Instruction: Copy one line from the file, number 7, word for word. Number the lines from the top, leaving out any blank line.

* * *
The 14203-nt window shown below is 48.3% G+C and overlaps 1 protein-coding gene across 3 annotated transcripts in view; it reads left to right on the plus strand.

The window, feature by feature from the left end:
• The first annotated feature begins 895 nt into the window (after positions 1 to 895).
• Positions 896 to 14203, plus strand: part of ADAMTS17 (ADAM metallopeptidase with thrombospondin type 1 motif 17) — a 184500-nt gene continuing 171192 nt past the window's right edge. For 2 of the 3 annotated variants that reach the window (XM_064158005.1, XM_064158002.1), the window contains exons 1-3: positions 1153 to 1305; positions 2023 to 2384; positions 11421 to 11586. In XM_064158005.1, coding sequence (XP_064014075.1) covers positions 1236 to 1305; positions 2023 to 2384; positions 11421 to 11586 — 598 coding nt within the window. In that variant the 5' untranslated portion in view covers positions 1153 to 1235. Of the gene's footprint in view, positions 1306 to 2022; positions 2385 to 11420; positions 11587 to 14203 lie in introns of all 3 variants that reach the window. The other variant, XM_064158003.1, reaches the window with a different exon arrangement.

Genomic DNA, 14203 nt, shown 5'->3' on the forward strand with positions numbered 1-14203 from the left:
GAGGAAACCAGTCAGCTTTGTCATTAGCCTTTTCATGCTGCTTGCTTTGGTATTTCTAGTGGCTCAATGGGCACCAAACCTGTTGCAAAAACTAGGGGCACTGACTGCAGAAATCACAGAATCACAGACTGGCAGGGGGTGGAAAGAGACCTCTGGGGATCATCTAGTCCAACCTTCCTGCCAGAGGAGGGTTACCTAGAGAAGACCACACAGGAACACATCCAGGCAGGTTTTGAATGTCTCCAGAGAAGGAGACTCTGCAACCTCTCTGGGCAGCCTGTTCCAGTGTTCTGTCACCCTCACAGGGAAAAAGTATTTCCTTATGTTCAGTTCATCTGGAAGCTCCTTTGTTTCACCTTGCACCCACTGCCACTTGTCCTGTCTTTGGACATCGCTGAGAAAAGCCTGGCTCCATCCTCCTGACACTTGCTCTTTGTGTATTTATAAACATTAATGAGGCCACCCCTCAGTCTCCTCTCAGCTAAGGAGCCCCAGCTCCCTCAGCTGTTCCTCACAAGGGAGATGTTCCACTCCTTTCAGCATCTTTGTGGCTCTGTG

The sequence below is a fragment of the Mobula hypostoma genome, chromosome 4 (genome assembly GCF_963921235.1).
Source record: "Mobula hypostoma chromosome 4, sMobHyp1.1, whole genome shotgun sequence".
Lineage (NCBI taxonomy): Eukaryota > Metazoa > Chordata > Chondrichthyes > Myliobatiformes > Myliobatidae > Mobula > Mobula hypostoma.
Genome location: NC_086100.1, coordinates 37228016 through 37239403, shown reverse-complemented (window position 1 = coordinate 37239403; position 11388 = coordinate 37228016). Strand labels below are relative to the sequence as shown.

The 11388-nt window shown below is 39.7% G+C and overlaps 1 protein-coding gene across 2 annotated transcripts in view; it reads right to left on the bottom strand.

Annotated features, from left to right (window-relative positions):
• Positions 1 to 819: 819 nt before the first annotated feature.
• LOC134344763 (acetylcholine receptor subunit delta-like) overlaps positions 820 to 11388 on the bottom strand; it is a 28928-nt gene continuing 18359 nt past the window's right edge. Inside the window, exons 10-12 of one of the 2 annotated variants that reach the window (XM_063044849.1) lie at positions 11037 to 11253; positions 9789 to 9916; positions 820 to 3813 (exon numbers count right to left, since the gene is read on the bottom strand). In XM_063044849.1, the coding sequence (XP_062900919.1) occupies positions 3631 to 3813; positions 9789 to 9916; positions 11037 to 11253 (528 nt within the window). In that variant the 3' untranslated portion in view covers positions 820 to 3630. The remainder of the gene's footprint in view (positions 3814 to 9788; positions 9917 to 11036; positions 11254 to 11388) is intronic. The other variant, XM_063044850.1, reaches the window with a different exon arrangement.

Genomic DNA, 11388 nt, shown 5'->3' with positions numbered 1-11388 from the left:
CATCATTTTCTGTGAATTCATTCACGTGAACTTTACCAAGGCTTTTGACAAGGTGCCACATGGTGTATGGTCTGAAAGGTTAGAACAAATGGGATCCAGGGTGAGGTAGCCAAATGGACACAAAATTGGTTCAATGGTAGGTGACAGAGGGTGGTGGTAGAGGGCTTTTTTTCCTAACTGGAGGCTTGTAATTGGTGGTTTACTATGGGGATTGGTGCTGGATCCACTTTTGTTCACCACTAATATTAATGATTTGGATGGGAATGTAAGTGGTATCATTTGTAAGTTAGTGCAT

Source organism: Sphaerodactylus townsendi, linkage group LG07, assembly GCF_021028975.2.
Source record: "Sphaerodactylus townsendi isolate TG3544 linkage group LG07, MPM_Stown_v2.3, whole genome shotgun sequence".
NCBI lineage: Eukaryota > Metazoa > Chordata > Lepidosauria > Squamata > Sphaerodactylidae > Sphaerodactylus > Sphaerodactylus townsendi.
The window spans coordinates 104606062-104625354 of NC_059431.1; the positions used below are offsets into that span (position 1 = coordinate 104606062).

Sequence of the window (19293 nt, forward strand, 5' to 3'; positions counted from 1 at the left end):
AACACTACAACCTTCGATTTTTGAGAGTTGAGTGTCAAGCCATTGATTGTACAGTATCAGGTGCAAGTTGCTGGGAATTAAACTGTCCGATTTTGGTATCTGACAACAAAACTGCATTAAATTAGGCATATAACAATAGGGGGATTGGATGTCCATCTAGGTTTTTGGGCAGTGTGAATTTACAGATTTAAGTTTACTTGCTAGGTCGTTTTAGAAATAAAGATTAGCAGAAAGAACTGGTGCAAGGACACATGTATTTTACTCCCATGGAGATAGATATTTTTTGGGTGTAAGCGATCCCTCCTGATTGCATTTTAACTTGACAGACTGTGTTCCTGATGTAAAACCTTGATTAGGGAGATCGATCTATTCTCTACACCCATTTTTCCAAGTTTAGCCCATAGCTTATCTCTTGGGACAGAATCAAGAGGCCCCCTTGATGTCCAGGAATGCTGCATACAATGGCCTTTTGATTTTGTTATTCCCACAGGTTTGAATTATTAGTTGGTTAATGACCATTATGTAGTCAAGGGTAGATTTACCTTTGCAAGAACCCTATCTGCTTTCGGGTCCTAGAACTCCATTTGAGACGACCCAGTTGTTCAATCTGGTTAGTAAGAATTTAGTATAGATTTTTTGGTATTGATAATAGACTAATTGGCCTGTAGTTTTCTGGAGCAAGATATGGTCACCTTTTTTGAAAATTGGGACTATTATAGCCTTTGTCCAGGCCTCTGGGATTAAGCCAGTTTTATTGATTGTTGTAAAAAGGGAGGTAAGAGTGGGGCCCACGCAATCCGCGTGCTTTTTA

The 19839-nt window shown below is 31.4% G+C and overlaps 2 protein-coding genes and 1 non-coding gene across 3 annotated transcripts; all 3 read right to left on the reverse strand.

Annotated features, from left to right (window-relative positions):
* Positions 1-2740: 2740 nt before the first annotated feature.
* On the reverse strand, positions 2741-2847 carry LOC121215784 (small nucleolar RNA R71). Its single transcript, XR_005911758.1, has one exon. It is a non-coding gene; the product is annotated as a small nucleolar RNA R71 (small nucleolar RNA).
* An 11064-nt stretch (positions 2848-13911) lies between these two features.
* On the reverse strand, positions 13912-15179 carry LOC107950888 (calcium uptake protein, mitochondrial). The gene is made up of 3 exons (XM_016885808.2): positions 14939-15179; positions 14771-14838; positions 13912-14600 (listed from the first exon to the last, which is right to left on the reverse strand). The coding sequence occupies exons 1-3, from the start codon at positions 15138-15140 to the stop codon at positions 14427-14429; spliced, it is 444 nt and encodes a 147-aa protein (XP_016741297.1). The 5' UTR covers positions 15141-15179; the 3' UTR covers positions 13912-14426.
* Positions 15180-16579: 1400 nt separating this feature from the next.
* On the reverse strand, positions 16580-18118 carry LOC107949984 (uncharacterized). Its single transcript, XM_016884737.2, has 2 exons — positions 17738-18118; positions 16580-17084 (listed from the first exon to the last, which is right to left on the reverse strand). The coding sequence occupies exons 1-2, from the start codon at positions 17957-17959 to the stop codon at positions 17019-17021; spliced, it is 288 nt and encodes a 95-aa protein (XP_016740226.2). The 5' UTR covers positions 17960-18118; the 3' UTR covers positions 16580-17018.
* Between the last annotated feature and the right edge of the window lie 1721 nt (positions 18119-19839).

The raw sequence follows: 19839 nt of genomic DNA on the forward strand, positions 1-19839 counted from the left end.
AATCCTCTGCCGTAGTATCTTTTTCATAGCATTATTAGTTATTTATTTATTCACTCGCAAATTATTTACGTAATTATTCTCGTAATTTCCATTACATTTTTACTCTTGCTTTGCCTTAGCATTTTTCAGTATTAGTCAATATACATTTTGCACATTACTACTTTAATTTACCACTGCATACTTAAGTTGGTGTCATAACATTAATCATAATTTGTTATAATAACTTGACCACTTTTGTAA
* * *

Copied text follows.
The sequence below is a fragment of the Mobula hypostoma genome, chromosome 4 (genome assembly GCF_963921235.1).